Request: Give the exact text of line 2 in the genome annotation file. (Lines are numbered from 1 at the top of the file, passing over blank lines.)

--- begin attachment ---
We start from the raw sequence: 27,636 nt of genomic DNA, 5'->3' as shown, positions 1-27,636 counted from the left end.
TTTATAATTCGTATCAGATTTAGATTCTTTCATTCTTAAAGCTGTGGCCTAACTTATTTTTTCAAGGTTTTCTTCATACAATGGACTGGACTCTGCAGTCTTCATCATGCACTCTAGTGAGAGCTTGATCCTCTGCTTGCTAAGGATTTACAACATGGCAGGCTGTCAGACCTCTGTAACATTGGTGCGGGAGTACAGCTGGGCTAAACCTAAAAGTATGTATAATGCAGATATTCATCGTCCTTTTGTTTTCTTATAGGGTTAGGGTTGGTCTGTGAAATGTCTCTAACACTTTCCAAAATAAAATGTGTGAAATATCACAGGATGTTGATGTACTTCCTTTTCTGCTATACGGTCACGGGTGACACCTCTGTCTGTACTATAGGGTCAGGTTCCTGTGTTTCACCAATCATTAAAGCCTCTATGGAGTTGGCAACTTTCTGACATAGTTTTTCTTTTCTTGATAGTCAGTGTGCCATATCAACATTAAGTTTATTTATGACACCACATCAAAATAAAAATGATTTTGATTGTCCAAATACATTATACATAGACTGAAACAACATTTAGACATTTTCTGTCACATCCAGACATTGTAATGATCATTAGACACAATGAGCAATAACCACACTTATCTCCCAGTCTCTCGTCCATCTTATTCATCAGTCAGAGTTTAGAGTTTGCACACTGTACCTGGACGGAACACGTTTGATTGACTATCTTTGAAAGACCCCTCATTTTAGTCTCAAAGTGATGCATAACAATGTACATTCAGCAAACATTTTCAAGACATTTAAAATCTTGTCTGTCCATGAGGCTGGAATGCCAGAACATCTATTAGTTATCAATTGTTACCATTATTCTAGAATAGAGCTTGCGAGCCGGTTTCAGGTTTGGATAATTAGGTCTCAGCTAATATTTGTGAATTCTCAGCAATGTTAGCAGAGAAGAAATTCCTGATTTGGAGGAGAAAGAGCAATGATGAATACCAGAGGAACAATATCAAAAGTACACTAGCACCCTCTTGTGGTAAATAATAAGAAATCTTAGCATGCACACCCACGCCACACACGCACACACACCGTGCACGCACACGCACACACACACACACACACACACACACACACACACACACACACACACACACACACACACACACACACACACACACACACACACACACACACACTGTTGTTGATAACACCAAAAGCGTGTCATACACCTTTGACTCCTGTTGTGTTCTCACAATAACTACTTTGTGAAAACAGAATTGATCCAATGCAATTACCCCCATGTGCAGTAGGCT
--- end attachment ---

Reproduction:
TTTATAATTCGTATCAGATTTAGATTCTTTCATTCTTAAAGCTGTGGCCTAACTTATTTTTTCAAGGTTTTCTTCATACAATGGACTGGACTCTGCAGTCTTCATCATGCACTCTAGTGAGAGCTTGATCCTCTGCTTGCTAAGGATTTACAACATGGCAGGCTGTCAGACCTCTGTAACATTGGTGCGGGAGTACAGCTGGGCTAAACCTAAAAGTATGTATAATGCAGATATTCATCGTCCTTTTGTTTTCTTATAGGGTTAGGGTTGGTCTGTGAAATGTCTCTAACACTTTCCAAAATAAAATGTGTGAAATATCACAGGATGTTGATGTACTTCCTTTTCTGCTATACGGTCACGGGTGACACCTCTGTCTGTACTATAGGGTCAGGTTCCTGTGTTTCACCAATCATTAAAGCCTCTATGGAGTTGGCAACTTTCTGACATAGTTTTTCTTTTCTTGATAGTCAGTGTGCCATATCAACATTAAGTTTATTTATGACACCACATCAAAATAAAAATGATTTTGATTGTCCAAATACATTATACATAGACTGAAACAACATTTAGACATTTTCTGTCACATCCAGACATTGTAATGATCATTAGACACAATGAGCAATAACCACACTTATCTCCCAGTCTCTCGTCCATCTTATTCATCAGTCAGAGTTTAGAGTTTGCACACTGTACCTGGACGGAACACGTTTGATTGACTATCTTTGAAAGACCCCTCATTTTAGTCTCAAAGTGATGCATAACAATGTACATTCAGCAAACATTTTCAAGACATTTAAAATCTTGTCTGTCCATGAGGCTGGAATGCCAGAACATCTATTAGTTATCAATTGTTACCATTATTCTAGAATAGAGCTTGCGAGCCGGTTTCAGGTTTGGATAATTAGGTCTCAGCTAATATTTGTGAATTCTCAGCAATGTTAGCAGAGAAGAAATTCCTGATTTGGAGGAGAAAGAGCAATGATGAATACCAGAGGAACAATATCAAAAGTACACTAGCACCCTCTTGTGGTAAATAATAAGAAATCTTAGCATGCACACCCACGCCACACACGCACACACACCGTGCACGCACACGCACACACACACACACACACACACACACACACACACACACACACACACACACACACACACACACACACACACACACACACACACACACACACACTGTTGTTGATAACACCAAAAGCGTGTCATACACCTTTGACTCCTGTTGTGTTCTCACAATAACTACTTTGTGAAAACAGAATTGATCCAATGCAATTACCCCCATGTGCAGTAGGCT